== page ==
Luke Ottaway's picture

Stop the presses – Harley-Davidson has built an electric motorcycle and it looks spectacular

Could it be? The maker of some of the loudest, most hallowed cruiser motorcycles in the world has succumbed to the allure of electric mobility?
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The first things that come to mind when the name Harley-Davidson is mentioned might be deafening V-twin engines, tattoos, and long beards. Now the iconic motorcycle maker with the long history is demonstrating that it is willing to embrace the future; Harley has officially revealed its first-ever electric motorcycle, a prototype known as Project LiveWire.

The company released a video of the bike in action that recalls the history of Harley-Davidson leading up to the development of a beautiful all-electric motorcycle. The most prominent feature of the video is the sound the bike makes. Recalling something akin to the podracers from Star Wars Episode I, the bike screams across the ground with the same characteristic sound of the future that will come to be associated with the Formula E racing series.

After reviewing the bike, Wired found the sound of the motor and gears to be amplified as it reverberated through the chassis. The high-pitched whir is “louder than you’d think...it’ll definitely make you smile.”

What Harley has to say for itself

“You don’t know where the line is until you cross it.” So says the home page of the Project LiveWire website. Harley-Davidson appears to recognize that it must expand its customer base to remain on top, and an electric offering no doubt will attract a whole new crowd to the brand. The hope is that such a radical project won't alienate Harley purists.

“America at its best has always been about reinvention,” says Matt Levatich, Harley’s president and COO. “Like America, Harley-Davidson has reinvented itself many times in our history, with customers leading us every step of the way. Project LiveWire is another exciting, customer-led moment in our history.”

Judging by Levatich’s statement, Harley is banking on customers receiving Project LiveWire with open arms. The prototype bikes will embark on a 30-city tour beginning June 24th in New York City in a quest to win over the American biker community, and indeed add legions of electric mobility fanatics to its base. Harley-Davidson is prepared to adapt the electric motorcycle to customer feedback it receives, particularly from the nationwide tour.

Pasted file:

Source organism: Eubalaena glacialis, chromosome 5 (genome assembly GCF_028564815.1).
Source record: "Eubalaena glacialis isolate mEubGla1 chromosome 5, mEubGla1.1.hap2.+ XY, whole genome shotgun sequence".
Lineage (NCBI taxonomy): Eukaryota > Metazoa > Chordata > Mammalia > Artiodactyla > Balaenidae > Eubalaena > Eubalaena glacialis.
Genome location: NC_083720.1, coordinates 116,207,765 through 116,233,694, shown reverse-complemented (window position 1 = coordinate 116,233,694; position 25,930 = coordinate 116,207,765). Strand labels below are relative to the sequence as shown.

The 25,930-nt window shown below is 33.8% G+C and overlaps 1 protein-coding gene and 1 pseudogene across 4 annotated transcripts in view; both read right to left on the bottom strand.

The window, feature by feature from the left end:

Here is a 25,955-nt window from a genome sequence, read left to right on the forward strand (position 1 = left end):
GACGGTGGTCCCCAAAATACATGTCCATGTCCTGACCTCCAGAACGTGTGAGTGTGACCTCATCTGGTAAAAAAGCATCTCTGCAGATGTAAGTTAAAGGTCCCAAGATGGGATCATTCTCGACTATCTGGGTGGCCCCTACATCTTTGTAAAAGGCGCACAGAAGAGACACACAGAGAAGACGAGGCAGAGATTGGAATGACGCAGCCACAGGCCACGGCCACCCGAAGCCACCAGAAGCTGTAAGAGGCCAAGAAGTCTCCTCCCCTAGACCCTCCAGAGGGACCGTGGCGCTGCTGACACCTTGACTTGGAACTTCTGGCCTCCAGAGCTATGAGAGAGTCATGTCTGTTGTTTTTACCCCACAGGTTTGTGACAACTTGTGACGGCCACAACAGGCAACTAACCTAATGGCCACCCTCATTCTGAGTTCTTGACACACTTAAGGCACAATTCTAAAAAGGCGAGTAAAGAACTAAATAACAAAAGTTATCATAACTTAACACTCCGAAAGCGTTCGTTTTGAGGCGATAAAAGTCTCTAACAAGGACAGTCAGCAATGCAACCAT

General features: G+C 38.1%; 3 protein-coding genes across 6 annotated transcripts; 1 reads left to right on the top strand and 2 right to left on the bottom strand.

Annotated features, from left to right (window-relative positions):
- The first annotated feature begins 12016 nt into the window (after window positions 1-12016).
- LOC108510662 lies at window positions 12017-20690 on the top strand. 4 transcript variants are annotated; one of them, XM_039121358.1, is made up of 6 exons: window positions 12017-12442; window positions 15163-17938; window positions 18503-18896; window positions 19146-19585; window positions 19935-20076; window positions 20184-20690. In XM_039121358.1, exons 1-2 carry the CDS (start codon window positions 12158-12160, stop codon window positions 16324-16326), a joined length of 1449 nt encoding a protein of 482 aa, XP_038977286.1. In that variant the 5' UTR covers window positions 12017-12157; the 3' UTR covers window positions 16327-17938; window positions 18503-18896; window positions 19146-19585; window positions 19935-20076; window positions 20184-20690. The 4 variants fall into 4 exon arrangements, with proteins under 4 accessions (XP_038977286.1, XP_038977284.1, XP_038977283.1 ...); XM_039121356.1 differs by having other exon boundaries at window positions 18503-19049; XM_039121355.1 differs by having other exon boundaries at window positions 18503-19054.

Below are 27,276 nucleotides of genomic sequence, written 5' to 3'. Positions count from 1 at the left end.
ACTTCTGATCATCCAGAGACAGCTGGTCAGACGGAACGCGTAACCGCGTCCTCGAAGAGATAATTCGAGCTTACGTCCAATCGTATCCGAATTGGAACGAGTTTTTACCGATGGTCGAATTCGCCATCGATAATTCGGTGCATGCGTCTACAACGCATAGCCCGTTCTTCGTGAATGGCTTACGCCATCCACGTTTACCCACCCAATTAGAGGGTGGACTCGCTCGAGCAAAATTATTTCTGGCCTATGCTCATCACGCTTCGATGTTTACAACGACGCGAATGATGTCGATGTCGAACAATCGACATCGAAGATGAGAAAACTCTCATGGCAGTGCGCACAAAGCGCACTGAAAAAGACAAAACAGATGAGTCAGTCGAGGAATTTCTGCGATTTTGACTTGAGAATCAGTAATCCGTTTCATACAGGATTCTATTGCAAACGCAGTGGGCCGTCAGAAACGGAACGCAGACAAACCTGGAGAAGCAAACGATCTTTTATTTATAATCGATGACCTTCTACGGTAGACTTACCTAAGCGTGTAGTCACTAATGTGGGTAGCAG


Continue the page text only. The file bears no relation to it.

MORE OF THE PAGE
The details

Like all electric offerings, Project LiveWire is limited in range by the size of its battery. Harley claims a lithium-ion battery offering 53 miles of range and a recharge time of 3.5 hours at 220 volts. Based on the typical 3.3 kW onboard charger, Wired estimates a pack capacity of 10 kWh. The bike packs 74 horsepower and 52 foot-pounds of torque into the longitudinally-mounted three-phase AC induction motor. Top speed will be electronically limited to 92 mph, but the electric wondercycle is fast - 0 to 60 is pegged at under 4 seconds.

Wired reported from their test drive that the bike “leaps forward with authority” when the throttle is engaged. Their overall impression: the electric Harley is “actually pretty cool” and offers an “entertaining blend of power and comfort.” Personally, we love the looks as much as anything. The bike is simple, sleek, and elegant – it just looks fast.

Is it destined for production?

Based on the apparent stage of the development process, and the words out of Harley-Davidson’s collective mouth, it is very likely that Project LiveWire is destined to enter production. It is more a matter of when, and with what changes.

Assuming Project LiveWire does make it to consumers, other electric motorcycles like those made by Brammo and Zero will be the main competition. Harley won’t expect their electric offering to be a big seller, at least not at first. But the enthusiasm with which the company has tackled the project could point to more exciting things yet to come years down the road at Harley-Davidson.


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Comments

If you only go 50 miles and then have to wait 2.5 hours to recharge I expect it will have little market. If they can recharge it in 5 minutes or less, then it is more viable. It would need to be 100 miles with a 5 min recharge time before sucessful